An Answer For Issues With 'Lavatory Logistics' At Outdoor Events

Mar 2, 2014
Originally published on March 1, 2014 6:08 pm

The online magazine Ozy covers people, places and trends on the horizon. Co-founder Carlos Watson joins All Things Considered regularly to tell us about the site's latest feature stories.

This week, Watson talks with Arun Rath about an app that's bringing the community hospitality model to the bathroom. They also talk about a project that's made reading a full-body experience and sparked a conversation about the future of books.

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It's time for The New and The Next.


RATH: Carlos Watson is the co-founder of the online magazine Ozy. Each week, he joins us to talk about what's new and what's next. Welcome back, Carlos.

CARLOS WATSON: Arun, good to see you in person this time.

RATH: Yeah. Nice to have you actually here in the studio with us.

WATSON: I like it. I like being in L.A.

RATH: So Mardi Gras is coming up on Tuesday. And, well, let's start off. Here's a little Mardi Gras music with a particularly Mardi Gras problem.


UNIDENTIFIED GROUP: (Singing) Ain't no place to pee on Mardi Gras day, Mardi Gras day. Ain't no place to pee on Mardi Gras day...

RATH: And you're hearing right. He's saying there ain't no place to pee on Mardi Gras day, which, it is a problem. It's a crowded place, not a lot of public bathrooms. But there's a technological fix in the works.

WATSON: Indeed, there is. You know, more than a million people show up at Mardi Gras - more arrests, than anything, for public urination. And so, of course, two young millennials show up and say we've got an idea. It's called AirPnP. And, of course, it's a little bit of a play on Airbnb, the very successful business in which people rent out rooms in their homes to travelers.

What they say is, look, a lot of people need a bathroom. There aren't a lot of facilities, porta-potties are fewer in supply, and so would you be willing to rent out access to your porcelain god? You know, turn Mardi Gras for a little penny. So they created an app, which just launched a week ago and is doing incredibly well. So how do you like that for a little New Orleans genius?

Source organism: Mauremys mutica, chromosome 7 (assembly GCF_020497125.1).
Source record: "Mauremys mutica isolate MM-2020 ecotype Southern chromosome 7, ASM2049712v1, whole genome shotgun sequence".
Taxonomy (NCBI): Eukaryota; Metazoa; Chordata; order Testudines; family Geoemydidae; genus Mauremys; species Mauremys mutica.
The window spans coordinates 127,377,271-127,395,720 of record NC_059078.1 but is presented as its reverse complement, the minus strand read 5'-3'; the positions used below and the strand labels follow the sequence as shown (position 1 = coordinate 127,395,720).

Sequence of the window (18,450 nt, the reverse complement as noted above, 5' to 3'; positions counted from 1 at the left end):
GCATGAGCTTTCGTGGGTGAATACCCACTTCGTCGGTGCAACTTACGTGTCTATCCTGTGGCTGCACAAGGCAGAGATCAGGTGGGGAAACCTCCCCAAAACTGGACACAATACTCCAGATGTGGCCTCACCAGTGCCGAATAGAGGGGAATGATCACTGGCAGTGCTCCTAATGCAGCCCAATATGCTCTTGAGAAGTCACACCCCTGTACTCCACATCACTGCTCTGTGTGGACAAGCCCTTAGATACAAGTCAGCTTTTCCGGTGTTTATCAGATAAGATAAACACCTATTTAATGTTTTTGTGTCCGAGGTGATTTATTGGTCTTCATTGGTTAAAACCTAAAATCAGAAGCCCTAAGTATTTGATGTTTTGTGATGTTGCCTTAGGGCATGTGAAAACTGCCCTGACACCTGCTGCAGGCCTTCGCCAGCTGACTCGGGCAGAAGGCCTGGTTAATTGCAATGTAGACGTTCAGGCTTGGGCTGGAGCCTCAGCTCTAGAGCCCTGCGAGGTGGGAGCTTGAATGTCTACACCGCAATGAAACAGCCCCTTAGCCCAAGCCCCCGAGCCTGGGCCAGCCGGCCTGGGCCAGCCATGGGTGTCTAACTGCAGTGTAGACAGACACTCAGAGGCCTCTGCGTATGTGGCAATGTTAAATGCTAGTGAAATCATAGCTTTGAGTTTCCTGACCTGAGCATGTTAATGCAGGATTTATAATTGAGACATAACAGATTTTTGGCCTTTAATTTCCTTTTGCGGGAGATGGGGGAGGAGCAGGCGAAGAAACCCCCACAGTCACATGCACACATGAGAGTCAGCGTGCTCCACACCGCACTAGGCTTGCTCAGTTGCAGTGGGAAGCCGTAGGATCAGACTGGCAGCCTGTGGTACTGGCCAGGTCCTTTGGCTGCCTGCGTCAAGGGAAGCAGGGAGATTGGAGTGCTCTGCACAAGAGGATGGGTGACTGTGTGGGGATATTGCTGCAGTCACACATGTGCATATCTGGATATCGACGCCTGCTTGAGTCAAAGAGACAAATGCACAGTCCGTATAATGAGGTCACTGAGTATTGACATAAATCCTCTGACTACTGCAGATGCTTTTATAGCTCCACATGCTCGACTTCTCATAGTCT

RATH: So you go and you pay, I'm assuming, to use the facilities. And then do you rate it like a uber car or...

WATSON: Without a doubt. All the good stuff's in there, and there's proper sharing economy. So you pay a buck or two or three, or if it's high demand, who knows what you could end up paying? And it's actually really interesting to think about how that could spread to other places where there are big festivals. You know, who knows?

RATH: Now, I can see the demand for this, but it'd be hard for me to imagine wanting to open my bathroom to a Mardi Gras reveler.

WATSON: Yeah. You know, so it...

RATH: I might charge a premium for that.

WATSON: You'd - yeah. It makes you wonder a little bit. And we could have all sorts of interesting interactions between people, right? And bathroom cleanliness is always an issue for any public facility. So we'll see how long this lasts. But certainly creative, huh? Little bold. Little interesting.

RATH: Yeah.


RATH: So another new technology - this one is still in the testing phase, though. The kids at MIT have come up with a different kind of electronic book.

WATSON: No doubt about it. So a trio said that books are often about sparking emotion, stimulating all sorts of feelings. And so they said what if we helped that along a little bit? And, of course, they're at MIT, so it involves technology. And so they've basically added a book and a vest. And involved in the vest and the book are certain sensors and even kind of a little heart stimulator so that if the character in the book starts to feel sad, maybe you feel a little cold, a little sad.

If the character is under stress, you know, all of a sudden, you know, the book may vibrate or the vest may vibrate. It's kind of the natural successor to what's going on with video games.

RATH: Ha. And I can see that's just the sort of thing that I imagine the kids at the MIT labs working on.

WATSON: Right. Yeah, of course, sensory fiction. But here's one of the things, Arun, I thought was very interesting: they've only created a prototype. They say they're not taking it commercial because more than anything - at the moment, at least - they say they want to spark debate about this question. It's certainly already - if you look at some of the comments that we got on our site - we certainly had people who said, well, that's dumb. Why, you know, the whole point of being an author is that you successfully stimulate emotion. Why do we want someone else to play with it?

But certainly is a conversation even in surround sound movies and movies that have some kind of smell as part of it in certain parts of the world. People are toying with that.

RATH: Carlos Watson is the co-founder of the online magazine Ozy. You can explore all the stories we talked about at Carlos, thanks again.

WATSON: Arun, really good to see you. Transcript provided by NPR, Copyright NPR.